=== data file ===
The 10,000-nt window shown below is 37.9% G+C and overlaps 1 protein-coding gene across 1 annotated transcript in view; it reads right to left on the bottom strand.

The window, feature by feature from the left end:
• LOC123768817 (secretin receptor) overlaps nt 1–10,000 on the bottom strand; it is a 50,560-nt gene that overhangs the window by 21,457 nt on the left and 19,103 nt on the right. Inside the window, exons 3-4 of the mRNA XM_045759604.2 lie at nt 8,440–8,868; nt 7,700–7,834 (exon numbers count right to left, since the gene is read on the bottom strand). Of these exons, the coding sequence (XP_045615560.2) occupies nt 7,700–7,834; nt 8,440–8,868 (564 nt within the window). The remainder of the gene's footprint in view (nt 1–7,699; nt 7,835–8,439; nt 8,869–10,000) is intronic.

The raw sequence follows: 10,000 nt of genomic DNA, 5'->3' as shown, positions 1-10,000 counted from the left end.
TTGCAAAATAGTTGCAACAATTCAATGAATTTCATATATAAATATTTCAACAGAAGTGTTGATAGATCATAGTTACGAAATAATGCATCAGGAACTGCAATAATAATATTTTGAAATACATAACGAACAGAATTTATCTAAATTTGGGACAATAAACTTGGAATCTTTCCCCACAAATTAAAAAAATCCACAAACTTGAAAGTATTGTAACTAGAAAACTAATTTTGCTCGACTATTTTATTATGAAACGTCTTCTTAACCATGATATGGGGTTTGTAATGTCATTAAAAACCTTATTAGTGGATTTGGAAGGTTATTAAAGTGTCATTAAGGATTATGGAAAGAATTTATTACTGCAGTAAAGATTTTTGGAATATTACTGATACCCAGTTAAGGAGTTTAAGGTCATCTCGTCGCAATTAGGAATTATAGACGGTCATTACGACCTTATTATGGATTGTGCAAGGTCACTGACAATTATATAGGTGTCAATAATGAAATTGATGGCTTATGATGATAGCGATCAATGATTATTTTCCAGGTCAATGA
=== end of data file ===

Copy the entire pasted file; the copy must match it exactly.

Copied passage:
The 10,000-nt window shown below is 37.9% G+C and overlaps 1 protein-coding gene across 1 annotated transcript in view; it reads right to left on the bottom strand.

The window, feature by feature from the left end:
• LOC123768817 (secretin receptor) overlaps nt 1–10,000 on the bottom strand; it is a 50,560-nt gene that overhangs the window by 21,457 nt on the left and 19,103 nt on the right. Inside the window, exons 3-4 of the mRNA XM_045759604.2 lie at nt 8,440–8,868; nt 7,700–7,834 (exon numbers count right to left, since the gene is read on the bottom strand). Of these exons, the coding sequence (XP_045615560.2) occupies nt 7,700–7,834; nt 8,440–8,868 (564 nt within the window). The remainder of the gene's footprint in view (nt 1–7,699; nt 7,835–8,439; nt 8,869–10,000) is intronic.

The raw sequence follows: 10,000 nt of genomic DNA, 5'->3' as shown, positions 1-10,000 counted from the left end.
TTGCAAAATAGTTGCAACAATTCAATGAATTTCATATATAAATATTTCAACAGAAGTGTTGATAGATCATAGTTACGAAATAATGCATCAGGAACTGCAATAATAATATTTTGAAATACATAACGAACAGAATTTATCTAAATTTGGGACAATAAACTTGGAATCTTTCCCCACAAATTAAAAAAATCCACAAACTTGAAAGTATTGTAACTAGAAAACTAATTTTGCTCGACTATTTTATTATGAAACGTCTTCTTAACCATGATATGGGGTTTGTAATGTCATTAAAAACCTTATTAGTGGATTTGGAAGGTTATTAAAGTGTCATTAAGGATTATGGAAAGAATTTATTACTGCAGTAAAGATTTTTGGAATATTACTGATACCCAGTTAAGGAGTTTAAGGTCATCTCGTCGCAATTAGGAATTATAGACGGTCATTACGACCTTATTATGGATTGTGCAAGGTCACTGACAATTATATAGGTGTCAATAATGAAATTGATGGCTTATGATGATAGCGATCAATGATTATTTTCCAGGTCAATGA